The DFW VMUG has opened registration for its upcoming local meeting.
Sign up here: http://www.vmug.com/e/in/eid=801&source=5
Yours truly will be giving a short presentation at 12:15 about why I worked *not* to have OTV implemented when the bank I worked for stood up its first DR site. I’ll also speak about VXLAN and why it’s not a L2 Data Center Interconnect. I’m sure you won’t want to miss that…
View the complete agenda for the most up-to-date information. We’ll also hold a vBeers following the meeting, so come and say hi.
So I just finished voting for my favorite blogs on Eric Siebert’s vSphere-land.com. This was my second time voting and I’d like to thank Eric for hosting and TrainSignal for their support of Eric’s work. The VMware army of bloggers is definitely strong, having added dozens of new bloggers this past year as well as the best bloggers posting great new content. What I’d like to do here is run down the list of how I voted just to say thanks to those who’ve contributed so much to my personal success these past 12 months.
I was asked by a client yesterday in passing how to check CPU utilization on one of their NetApp filers. I didn’t immediately know where to go and we quickly moved on to something else. So as I was showering this morning, as I do many mornings, I remembered that, of course, you can use sysstat to view performance data. Anyways, this is a real nice way to view instantaneous general performance data. Options for this command are shown below.
deathstar> sysstat ?
usage: sysstat [-c count] [-s] [-u | -x | -m | -f | -i | -b] [interval]
-c count – the number of iterations to execute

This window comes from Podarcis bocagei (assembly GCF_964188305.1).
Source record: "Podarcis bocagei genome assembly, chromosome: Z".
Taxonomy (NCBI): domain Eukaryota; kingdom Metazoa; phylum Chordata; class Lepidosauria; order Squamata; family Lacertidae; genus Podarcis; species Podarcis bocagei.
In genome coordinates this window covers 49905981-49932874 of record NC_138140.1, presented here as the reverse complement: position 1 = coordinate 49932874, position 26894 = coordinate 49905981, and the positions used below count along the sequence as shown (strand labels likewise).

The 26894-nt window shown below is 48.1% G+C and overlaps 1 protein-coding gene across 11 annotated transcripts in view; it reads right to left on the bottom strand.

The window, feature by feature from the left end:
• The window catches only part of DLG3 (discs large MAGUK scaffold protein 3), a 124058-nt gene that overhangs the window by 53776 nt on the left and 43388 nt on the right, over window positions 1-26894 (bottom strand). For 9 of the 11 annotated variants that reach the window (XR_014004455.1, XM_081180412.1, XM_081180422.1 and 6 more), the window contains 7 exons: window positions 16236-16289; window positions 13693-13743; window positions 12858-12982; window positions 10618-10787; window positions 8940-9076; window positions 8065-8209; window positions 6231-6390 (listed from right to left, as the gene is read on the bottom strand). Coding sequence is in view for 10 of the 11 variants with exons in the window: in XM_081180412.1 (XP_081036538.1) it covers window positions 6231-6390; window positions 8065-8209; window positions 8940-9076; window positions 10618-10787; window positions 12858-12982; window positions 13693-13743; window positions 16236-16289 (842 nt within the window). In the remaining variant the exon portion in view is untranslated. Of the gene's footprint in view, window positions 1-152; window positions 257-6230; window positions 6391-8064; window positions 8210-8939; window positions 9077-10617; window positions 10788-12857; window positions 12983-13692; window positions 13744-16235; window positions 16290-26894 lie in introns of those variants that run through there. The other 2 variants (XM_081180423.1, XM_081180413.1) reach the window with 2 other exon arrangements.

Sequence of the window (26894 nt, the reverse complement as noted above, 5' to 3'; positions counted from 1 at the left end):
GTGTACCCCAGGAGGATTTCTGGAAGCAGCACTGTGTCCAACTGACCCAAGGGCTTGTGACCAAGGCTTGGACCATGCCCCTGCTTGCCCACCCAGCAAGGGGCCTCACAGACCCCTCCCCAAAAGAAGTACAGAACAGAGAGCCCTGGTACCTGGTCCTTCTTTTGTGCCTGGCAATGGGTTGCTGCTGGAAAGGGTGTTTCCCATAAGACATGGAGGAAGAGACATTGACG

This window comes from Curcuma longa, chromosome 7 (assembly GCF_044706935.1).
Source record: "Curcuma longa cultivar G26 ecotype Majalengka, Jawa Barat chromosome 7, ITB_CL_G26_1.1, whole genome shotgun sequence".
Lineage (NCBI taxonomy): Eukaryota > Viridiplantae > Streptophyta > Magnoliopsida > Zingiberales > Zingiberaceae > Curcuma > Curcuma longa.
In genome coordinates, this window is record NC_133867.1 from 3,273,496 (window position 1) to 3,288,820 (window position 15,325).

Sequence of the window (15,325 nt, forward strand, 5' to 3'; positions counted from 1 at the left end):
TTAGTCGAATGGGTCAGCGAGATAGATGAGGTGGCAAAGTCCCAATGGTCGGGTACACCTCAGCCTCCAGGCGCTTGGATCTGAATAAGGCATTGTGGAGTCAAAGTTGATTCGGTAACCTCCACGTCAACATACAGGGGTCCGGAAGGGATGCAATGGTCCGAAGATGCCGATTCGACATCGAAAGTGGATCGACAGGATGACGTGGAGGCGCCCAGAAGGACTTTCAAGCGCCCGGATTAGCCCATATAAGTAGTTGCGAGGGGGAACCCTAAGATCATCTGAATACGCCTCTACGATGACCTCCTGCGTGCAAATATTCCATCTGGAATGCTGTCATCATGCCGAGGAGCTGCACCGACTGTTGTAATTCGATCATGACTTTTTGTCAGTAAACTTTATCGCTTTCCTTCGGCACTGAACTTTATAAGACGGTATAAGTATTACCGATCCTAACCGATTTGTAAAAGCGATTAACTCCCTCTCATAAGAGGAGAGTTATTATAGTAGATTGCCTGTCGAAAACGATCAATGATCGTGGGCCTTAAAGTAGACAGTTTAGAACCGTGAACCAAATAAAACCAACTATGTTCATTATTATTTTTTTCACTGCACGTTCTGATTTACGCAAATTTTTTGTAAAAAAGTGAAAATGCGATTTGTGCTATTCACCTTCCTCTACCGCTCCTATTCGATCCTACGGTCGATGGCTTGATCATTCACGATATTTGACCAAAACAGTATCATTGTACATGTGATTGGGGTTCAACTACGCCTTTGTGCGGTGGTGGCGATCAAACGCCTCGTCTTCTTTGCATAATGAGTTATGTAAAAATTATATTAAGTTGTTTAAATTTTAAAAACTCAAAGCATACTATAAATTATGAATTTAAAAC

-s – print out summary statistics when done
-u – print out utilization format instead
-x – print out all fields (overrides -u)
-m – print out multiprocessor statistics
-f – print out FCP target statistics
-i – print out iSCSI target statistics
-b – print out SAN statistics
interval – the interval between iterations in seconds, default is 15 seconds
I had the opportunity to configure SnapMirror for a client today and it gave me a bit of a headache. I did what I thought was my due diligence: reading the relevant vendor documentation for SnapMirorr for each version of Data ONTAP, 7.3.2 and 8.0.3P3. What I failed to do was read a few lines further than I actually did – I missed a simple piece of syntax that turned a 30 minute WebEx into a 2 hour ordeal. I learned a good lesson about SnapMirror during this engagement, though, and I’d like to share it.
The SnapMirror of these three volumes were actually for a data migration because the source filer is being decommissioned. The general steps required in the engagement today were as follows:
<> Run a cable between what will be the dedicated replication links on each filer
<> Configure each interface with IP settings
<> Ensure SnapMirror is licensed and enabled on each filer
<> Configure /etc/hosts and /etc/snapmirror.allow files on source filer
<> Configure /etc/hosts and /etc/snapmirror.conf files on destination filer
<> Initialize the baseline replicaction
Last December I was fortunate enough to win a free copy of Peter Björk’s ThinApp Essentials book through a contest on Duncan Epping’s blog (http://bit.ly/V5QiZ2). Thanks to Duncan’s world-class comment-picking skills, I received the book in my hot little hands in a short amount of time. The book’s publisher, Packt Publishing, was kind enough to get the book to me quickly, though with my schedule and list of things to learn for my new gig, I’m just now getting around to writing down my impressions of Peter’s work. So without further ado my technically-savvy internets friends, my review of VMware ThinApp 4.7 Essentials: Learn how to quickly and efficiently virtualize your applications with ThinApp 4.7.